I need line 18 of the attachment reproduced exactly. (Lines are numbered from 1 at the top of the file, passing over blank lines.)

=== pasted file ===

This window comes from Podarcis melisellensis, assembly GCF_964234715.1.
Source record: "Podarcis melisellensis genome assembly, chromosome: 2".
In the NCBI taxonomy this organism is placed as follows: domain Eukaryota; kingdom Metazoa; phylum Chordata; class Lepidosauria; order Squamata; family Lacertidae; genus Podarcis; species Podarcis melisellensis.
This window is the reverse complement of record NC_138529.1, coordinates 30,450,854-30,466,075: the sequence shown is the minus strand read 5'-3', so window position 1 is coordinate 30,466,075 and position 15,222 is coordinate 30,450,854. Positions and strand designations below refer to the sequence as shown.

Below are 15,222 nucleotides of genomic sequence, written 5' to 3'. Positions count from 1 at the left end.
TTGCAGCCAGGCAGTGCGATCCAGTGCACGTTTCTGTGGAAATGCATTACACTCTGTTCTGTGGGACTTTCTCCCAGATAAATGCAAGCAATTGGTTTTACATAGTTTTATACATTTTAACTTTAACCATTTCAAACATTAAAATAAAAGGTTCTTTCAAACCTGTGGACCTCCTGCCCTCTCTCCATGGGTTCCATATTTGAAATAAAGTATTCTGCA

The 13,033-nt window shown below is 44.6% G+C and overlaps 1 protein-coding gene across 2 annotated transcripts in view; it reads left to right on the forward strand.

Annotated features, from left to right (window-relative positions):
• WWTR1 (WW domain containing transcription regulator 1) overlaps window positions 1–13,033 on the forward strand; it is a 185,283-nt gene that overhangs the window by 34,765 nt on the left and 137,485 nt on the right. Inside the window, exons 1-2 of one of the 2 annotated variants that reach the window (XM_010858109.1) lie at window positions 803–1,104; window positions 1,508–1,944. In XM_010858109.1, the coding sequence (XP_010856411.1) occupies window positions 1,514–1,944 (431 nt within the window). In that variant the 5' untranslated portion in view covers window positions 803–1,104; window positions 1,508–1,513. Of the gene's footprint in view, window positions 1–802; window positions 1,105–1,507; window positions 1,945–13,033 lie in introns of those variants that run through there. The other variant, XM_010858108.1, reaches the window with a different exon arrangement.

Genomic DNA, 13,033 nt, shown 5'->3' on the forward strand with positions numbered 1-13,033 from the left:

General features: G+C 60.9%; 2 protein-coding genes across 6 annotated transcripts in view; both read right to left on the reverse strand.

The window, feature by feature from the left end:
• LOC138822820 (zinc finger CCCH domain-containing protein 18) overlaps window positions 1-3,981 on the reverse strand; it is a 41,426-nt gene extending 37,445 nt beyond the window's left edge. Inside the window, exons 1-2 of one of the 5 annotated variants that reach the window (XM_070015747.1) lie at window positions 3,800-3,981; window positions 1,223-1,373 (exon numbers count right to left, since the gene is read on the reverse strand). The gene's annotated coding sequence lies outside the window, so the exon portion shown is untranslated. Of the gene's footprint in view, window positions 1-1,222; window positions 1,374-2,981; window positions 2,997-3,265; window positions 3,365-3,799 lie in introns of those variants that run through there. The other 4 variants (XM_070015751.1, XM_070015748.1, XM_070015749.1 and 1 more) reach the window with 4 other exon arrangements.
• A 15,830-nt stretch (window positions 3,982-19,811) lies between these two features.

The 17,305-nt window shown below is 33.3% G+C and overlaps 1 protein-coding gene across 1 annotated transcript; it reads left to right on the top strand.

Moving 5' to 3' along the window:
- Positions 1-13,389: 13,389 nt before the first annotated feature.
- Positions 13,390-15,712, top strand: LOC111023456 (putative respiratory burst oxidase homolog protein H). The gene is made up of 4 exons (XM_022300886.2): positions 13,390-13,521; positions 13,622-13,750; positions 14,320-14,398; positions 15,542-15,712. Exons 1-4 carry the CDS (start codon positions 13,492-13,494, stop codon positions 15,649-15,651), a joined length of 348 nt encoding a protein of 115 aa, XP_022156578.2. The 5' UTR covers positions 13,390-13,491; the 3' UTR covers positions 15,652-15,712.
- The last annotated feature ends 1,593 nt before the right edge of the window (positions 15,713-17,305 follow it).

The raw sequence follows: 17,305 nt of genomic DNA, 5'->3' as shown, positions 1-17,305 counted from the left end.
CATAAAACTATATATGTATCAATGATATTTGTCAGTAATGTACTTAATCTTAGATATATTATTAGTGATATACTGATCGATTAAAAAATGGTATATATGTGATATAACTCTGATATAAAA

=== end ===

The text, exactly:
- Positions 13,390-15,712, top strand: LOC111023456 (putative respiratory burst oxidase homolog protein H). The gene is made up of 4 exons (XM_022300886.2): positions 13,390-13,521; positions 13,622-13,750; positions 14,320-14,398; positions 15,542-15,712. Exons 1-4 carry the CDS (start codon positions 13,492-13,494, stop codon positions 15,649-15,651), a joined length of 348 nt encoding a protein of 115 aa, XP_022156578.2. The 5' UTR covers positions 13,390-13,491; the 3' UTR covers positions 15,652-15,712.